Unexpected Real Estate Title Defects: How to File a Claim With the Insurance Company

Image of a dirt path through the woods leading to a greenhouse.

Much is said on the role of title insurance in protecting protect the buyer from unknown liens, easement holders, or a prior owners’ heirs who claim an interest in the buyer’s new home. 

Title insurance covers the policy holder against loss related to these various defects in title. Other examples of title defects include undisclosed restrictive covenants on the property, documents recorded with mistakes, and fraudulent or otherwise invalid transactions in the chain of title. A good title insurance policy protects the policy holder against property devaluation stemming from such problems if they arose during a previous ownership, unbeknownst to the buyer. The role of the title insurer is to defend the policy holder against legal challenges to the title, and to pay the policy holder for covered losses in value.

So far, so good.

But what happens if there is a title defect, and the owner actually has to use the title insurance? 

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Real Estate Title Insurance: A Brief Explanation

Image of a house with a blue sky background. Captioned: Real Estate Title Insurance, A Brief Explanation.

Title insurance emerged more than a century ago. It had a purpose: to stop swindlers from cheating buyers, by ascertaining that land was, in fact, owned by the person selling it.

Since then, it has grown into a multi-billion-dollar business.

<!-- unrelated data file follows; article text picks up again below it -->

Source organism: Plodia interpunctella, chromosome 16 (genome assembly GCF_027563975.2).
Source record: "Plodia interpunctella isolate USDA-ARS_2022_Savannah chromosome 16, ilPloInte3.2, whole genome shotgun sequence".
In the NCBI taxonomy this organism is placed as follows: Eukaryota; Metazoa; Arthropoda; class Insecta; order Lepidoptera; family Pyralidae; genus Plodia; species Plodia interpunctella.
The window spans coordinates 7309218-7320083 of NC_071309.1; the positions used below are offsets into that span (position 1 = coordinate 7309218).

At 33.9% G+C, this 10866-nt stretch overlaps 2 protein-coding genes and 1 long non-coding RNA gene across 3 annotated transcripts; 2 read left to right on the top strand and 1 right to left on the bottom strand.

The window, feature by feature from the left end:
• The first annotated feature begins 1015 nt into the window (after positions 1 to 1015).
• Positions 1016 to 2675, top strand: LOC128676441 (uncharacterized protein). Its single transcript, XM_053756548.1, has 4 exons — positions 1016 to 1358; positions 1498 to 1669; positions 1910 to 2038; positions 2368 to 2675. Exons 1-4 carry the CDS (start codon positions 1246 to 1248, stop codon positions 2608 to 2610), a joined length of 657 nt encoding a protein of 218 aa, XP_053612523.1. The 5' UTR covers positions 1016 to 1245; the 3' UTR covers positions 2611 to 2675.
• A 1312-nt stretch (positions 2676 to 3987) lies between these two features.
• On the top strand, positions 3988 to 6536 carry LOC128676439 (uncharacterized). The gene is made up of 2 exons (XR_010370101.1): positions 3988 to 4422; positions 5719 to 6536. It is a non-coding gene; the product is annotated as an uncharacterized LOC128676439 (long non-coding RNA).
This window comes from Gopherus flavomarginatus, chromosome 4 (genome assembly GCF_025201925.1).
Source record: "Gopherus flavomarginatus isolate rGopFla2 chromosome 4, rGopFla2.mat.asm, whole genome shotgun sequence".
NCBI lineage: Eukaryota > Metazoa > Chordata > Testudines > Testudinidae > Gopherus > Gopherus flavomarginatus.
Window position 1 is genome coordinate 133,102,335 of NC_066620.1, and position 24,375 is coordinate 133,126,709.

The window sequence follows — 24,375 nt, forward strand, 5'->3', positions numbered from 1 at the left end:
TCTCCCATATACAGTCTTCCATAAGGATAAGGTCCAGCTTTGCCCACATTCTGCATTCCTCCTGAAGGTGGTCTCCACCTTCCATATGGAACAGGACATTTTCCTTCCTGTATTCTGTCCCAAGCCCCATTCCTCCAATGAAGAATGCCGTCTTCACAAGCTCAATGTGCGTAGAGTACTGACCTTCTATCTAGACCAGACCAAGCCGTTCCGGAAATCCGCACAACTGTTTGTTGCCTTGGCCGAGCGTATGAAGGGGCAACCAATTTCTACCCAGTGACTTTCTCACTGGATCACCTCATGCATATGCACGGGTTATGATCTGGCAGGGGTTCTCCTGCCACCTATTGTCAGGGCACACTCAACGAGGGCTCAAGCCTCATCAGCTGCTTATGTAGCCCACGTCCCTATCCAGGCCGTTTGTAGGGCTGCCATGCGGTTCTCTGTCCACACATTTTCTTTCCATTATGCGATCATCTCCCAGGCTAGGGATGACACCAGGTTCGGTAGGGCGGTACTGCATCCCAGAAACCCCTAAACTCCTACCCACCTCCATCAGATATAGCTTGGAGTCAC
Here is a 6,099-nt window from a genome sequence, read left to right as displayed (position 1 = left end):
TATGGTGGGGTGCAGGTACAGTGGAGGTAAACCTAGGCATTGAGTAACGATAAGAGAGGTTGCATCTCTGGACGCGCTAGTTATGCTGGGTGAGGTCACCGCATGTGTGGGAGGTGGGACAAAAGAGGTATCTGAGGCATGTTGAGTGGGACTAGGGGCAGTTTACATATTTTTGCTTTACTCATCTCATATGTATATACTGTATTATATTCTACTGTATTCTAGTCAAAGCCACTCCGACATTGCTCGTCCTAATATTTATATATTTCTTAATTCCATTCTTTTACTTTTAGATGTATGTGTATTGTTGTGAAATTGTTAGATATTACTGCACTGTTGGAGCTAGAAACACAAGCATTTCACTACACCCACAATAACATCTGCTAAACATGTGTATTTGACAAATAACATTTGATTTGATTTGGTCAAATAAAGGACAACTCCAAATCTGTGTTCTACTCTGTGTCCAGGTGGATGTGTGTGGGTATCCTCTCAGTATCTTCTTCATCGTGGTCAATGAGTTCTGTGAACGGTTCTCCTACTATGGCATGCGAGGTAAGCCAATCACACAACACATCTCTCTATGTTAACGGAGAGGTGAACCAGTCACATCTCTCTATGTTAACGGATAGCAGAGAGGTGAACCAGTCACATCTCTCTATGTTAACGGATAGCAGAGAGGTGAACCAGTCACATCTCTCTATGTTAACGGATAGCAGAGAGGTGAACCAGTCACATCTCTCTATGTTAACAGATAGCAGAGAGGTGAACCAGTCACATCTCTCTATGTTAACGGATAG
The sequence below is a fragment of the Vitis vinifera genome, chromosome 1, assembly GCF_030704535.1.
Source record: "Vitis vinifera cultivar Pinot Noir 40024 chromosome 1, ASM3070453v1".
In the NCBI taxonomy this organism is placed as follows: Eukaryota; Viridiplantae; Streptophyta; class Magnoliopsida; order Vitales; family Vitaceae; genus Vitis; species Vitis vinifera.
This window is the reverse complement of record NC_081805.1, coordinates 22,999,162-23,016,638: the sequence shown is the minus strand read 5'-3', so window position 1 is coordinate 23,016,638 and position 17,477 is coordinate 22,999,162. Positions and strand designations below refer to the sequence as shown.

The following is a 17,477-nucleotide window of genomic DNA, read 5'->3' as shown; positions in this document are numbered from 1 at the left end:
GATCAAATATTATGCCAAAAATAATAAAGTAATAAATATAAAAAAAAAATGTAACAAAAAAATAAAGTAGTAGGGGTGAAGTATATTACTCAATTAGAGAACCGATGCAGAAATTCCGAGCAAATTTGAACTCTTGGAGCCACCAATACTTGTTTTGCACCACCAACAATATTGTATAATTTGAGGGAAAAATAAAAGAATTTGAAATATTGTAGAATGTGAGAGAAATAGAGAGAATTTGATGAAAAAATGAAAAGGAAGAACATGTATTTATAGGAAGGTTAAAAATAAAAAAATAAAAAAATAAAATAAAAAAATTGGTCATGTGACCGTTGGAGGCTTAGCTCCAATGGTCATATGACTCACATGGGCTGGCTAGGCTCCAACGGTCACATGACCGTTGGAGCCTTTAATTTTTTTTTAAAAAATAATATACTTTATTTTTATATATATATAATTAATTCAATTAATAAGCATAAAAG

And while today’s title insurance industry ostensibly protects homeowners from defects in their deeds, some believe it has been rendered practically obsolete in the digital age. Today, a record search can be done for less than a tenth of the prevailing rate of title insurance—which can exceed $2000, depending on the home’s price and the state in which the property sale occurs. 

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Quit Claim Deeds and Continuation of Title Insurance

Provided by Matthew A. Quick, Esq., an attorney licensed in the state of Illinois.

Title insurance coverage is dictated by the terms of the policy issued by the title insurance company. In most, if not all, policies for title insurance there is a provision for “Continuation of Coverage” or “Continuation of Insurance.” Typically, this provision provides that the insurance will continue only so long as the insured holds an interest in the land or has liability by reason of warranties given in any transfer of the title.

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